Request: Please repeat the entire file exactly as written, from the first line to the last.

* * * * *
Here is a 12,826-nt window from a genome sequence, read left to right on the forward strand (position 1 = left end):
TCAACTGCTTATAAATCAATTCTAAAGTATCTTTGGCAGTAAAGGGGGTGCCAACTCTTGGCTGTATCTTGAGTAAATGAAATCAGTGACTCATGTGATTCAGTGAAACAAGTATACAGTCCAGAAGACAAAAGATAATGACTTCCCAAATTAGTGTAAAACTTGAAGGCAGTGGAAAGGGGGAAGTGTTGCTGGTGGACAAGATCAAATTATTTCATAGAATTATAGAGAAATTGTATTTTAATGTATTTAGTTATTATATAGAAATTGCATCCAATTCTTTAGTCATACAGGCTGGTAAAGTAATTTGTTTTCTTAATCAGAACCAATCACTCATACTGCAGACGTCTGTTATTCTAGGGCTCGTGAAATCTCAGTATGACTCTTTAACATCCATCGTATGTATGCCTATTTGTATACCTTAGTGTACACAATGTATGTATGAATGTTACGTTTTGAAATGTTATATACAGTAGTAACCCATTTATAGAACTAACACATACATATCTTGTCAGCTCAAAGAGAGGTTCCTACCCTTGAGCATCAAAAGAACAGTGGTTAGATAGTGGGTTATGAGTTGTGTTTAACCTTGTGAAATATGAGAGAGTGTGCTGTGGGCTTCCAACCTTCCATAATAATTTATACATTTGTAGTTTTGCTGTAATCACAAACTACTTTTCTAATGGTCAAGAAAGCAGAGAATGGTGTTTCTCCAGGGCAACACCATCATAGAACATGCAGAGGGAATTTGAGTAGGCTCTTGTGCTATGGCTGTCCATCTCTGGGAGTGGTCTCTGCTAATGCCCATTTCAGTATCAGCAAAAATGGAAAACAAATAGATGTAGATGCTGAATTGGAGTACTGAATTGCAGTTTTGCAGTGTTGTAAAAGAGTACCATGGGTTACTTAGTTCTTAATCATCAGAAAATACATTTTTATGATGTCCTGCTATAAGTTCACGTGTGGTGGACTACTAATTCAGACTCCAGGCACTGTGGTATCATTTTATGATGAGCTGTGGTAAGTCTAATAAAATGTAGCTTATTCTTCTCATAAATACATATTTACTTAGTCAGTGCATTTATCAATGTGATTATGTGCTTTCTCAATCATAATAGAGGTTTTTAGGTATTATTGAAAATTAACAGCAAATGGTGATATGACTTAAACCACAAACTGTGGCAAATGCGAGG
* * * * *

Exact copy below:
Here is a 12,826-nt window from a genome sequence, read left to right on the forward strand (position 1 = left end):
TCAACTGCTTATAAATCAATTCTAAAGTATCTTTGGCAGTAAAGGGGGTGCCAACTCTTGGCTGTATCTTGAGTAAATGAAATCAGTGACTCATGTGATTCAGTGAAACAAGTATACAGTCCAGAAGACAAAAGATAATGACTTCCCAAATTAGTGTAAAACTTGAAGGCAGTGGAAAGGGGGAAGTGTTGCTGGTGGACAAGATCAAATTATTTCATAGAATTATAGAGAAATTGTATTTTAATGTATTTAGTTATTATATAGAAATTGCATCCAATTCTTTAGTCATACAGGCTGGTAAAGTAATTTGTTTTCTTAATCAGAACCAATCACTCATACTGCAGACGTCTGTTATTCTAGGGCTCGTGAAATCTCAGTATGACTCTTTAACATCCATCGTATGTATGCCTATTTGTATACCTTAGTGTACACAATGTATGTATGAATGTTACGTTTTGAAATGTTATATACAGTAGTAACCCATTTATAGAACTAACACATACATATCTTGTCAGCTCAAAGAGAGGTTCCTACCCTTGAGCATCAAAAGAACAGTGGTTAGATAGTGGGTTATGAGTTGTGTTTAACCTTGTGAAATATGAGAGAGTGTGCTGTGGGCTTCCAACCTTCCATAATAATTTATACATTTGTAGTTTTGCTGTAATCACAAACTACTTTTCTAATGGTCAAGAAAGCAGAGAATGGTGTTTCTCCAGGGCAACACCATCATAGAACATGCAGAGGGAATTTGAGTAGGCTCTTGTGCTATGGCTGTCCATCTCTGGGAGTGGTCTCTGCTAATGCCCATTTCAGTATCAGCAAAAATGGAAAACAAATAGATGTAGATGCTGAATTGGAGTACTGAATTGCAGTTTTGCAGTGTTGTAAAAGAGTACCATGGGTTACTTAGTTCTTAATCATCAGAAAATACATTTTTATGATGTCCTGCTATAAGTTCACGTGTGGTGGACTACTAATTCAGACTCCAGGCACTGTGGTATCATTTTATGATGAGCTGTGGTAAGTCTAATAAAATGTAGCTTATTCTTCTCATAAATACATATTTACTTAGTCAGTGCATTTATCAATGTGATTATGTGCTTTCTCAATCATAATAGAGGTTTTTAGGTATTATTGAAAATTAACAGCAAATGGTGATATGACTTAAACCACAAACTGTGGCAAATGCGAGG